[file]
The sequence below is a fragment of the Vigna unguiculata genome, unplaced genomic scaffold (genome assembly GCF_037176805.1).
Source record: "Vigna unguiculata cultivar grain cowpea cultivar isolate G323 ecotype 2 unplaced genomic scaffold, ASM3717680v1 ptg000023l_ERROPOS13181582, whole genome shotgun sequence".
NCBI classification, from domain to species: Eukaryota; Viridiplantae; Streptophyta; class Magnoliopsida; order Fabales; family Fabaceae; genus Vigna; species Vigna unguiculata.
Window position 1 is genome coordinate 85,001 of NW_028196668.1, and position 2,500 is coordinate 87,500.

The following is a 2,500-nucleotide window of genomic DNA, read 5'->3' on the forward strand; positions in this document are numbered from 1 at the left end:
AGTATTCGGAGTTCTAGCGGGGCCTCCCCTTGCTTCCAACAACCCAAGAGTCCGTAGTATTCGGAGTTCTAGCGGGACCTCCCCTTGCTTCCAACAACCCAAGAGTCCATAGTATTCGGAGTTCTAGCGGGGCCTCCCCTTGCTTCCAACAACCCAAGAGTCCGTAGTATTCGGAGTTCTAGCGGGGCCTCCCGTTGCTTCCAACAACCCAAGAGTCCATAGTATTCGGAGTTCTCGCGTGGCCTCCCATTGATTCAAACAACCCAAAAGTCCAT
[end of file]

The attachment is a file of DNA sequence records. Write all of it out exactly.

The sequence below is a fragment of the Vigna unguiculata genome, unplaced genomic scaffold (genome assembly GCF_037176805.1).
Source record: "Vigna unguiculata cultivar grain cowpea cultivar isolate G323 ecotype 2 unplaced genomic scaffold, ASM3717680v1 ptg000023l_ERROPOS13181582, whole genome shotgun sequence".
NCBI classification, from domain to species: Eukaryota; Viridiplantae; Streptophyta; class Magnoliopsida; order Fabales; family Fabaceae; genus Vigna; species Vigna unguiculata.
Window position 1 is genome coordinate 85,001 of NW_028196668.1, and position 2,500 is coordinate 87,500.

The following is a 2,500-nucleotide window of genomic DNA, read 5'->3' on the forward strand; positions in this document are numbered from 1 at the left end:
AGTATTCGGAGTTCTAGCGGGGCCTCCCCTTGCTTCCAACAACCCAAGAGTCCGTAGTATTCGGAGTTCTAGCGGGACCTCCCCTTGCTTCCAACAACCCAAGAGTCCATAGTATTCGGAGTTCTAGCGGGGCCTCCCCTTGCTTCCAACAACCCAAGAGTCCGTAGTATTCGGAGTTCTAGCGGGGCCTCCCGTTGCTTCCAACAACCCAAGAGTCCATAGTATTCGGAGTTCTCGCGTGGCCTCCCATTGATTCAAACAACCCAAAAGTCCAT